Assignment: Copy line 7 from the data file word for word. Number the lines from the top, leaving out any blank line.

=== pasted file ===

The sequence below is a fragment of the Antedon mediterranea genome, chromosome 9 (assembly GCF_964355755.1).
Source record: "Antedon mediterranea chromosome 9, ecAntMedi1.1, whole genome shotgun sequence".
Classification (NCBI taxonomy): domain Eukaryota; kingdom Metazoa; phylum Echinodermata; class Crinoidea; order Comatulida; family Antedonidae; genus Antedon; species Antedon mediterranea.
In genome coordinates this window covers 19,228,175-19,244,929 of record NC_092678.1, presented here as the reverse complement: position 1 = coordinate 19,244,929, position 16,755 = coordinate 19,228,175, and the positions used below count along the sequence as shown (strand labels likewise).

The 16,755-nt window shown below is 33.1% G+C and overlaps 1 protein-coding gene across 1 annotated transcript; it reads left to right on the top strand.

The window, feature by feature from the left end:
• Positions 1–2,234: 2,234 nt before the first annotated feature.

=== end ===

• Positions 1–2,234: 2,234 nt before the first annotated feature.